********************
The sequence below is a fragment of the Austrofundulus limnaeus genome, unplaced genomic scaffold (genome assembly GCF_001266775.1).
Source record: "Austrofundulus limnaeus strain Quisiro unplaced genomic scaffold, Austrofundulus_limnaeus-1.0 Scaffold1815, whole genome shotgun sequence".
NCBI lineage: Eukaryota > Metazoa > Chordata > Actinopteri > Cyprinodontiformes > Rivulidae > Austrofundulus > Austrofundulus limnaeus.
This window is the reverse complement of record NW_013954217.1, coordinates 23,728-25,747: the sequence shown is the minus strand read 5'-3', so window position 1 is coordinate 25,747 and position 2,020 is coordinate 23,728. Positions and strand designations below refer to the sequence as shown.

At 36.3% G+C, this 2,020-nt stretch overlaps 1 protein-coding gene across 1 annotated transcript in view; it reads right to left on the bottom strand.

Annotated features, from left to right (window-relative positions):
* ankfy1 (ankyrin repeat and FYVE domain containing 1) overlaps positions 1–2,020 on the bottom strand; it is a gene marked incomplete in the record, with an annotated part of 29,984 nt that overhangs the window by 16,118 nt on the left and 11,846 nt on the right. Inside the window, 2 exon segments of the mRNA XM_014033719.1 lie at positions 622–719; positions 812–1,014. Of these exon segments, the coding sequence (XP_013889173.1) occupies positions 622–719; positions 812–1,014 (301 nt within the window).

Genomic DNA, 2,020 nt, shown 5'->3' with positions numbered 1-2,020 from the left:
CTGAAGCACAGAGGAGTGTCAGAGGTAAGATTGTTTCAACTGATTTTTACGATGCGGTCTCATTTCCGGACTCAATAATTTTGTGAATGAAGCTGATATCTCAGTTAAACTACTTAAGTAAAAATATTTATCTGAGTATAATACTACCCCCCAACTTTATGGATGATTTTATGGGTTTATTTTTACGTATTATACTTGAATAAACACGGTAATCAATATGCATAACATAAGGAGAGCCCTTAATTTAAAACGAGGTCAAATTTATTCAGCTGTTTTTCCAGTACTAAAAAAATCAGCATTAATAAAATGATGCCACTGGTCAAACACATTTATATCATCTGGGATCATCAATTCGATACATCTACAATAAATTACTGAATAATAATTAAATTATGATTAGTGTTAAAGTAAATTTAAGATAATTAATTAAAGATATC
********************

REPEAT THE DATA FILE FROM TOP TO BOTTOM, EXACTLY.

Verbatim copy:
The sequence below is a fragment of the Austrofundulus limnaeus genome, unplaced genomic scaffold (genome assembly GCF_001266775.1).
Source record: "Austrofundulus limnaeus strain Quisiro unplaced genomic scaffold, Austrofundulus_limnaeus-1.0 Scaffold1815, whole genome shotgun sequence".
NCBI lineage: Eukaryota > Metazoa > Chordata > Actinopteri > Cyprinodontiformes > Rivulidae > Austrofundulus > Austrofundulus limnaeus.
This window is the reverse complement of record NW_013954217.1, coordinates 23,728-25,747: the sequence shown is the minus strand read 5'-3', so window position 1 is coordinate 25,747 and position 2,020 is coordinate 23,728. Positions and strand designations below refer to the sequence as shown.

At 36.3% G+C, this 2,020-nt stretch overlaps 1 protein-coding gene across 1 annotated transcript in view; it reads right to left on the bottom strand.

Annotated features, from left to right (window-relative positions):
* ankfy1 (ankyrin repeat and FYVE domain containing 1) overlaps positions 1–2,020 on the bottom strand; it is a gene marked incomplete in the record, with an annotated part of 29,984 nt that overhangs the window by 16,118 nt on the left and 11,846 nt on the right. Inside the window, 2 exon segments of the mRNA XM_014033719.1 lie at positions 622–719; positions 812–1,014. Of these exon segments, the coding sequence (XP_013889173.1) occupies positions 622–719; positions 812–1,014 (301 nt within the window).

Genomic DNA, 2,020 nt, shown 5'->3' with positions numbered 1-2,020 from the left:
CTGAAGCACAGAGGAGTGTCAGAGGTAAGATTGTTTCAACTGATTTTTACGATGCGGTCTCATTTCCGGACTCAATAATTTTGTGAATGAAGCTGATATCTCAGTTAAACTACTTAAGTAAAAATATTTATCTGAGTATAATACTACCCCCCAACTTTATGGATGATTTTATGGGTTTATTTTTACGTATTATACTTGAATAAACACGGTAATCAATATGCATAACATAAGGAGAGCCCTTAATTTAAAACGAGGTCAAATTTATTCAGCTGTTTTTCCAGTACTAAAAAAATCAGCATTAATAAAATGATGCCACTGGTCAAACACATTTATATCATCTGGGATCATCAATTCGATACATCTACAATAAATTACTGAATAATAATTAAATTATGATTAGTGTTAAAGTAAATTTAAGATAATTAATTAAAGATATC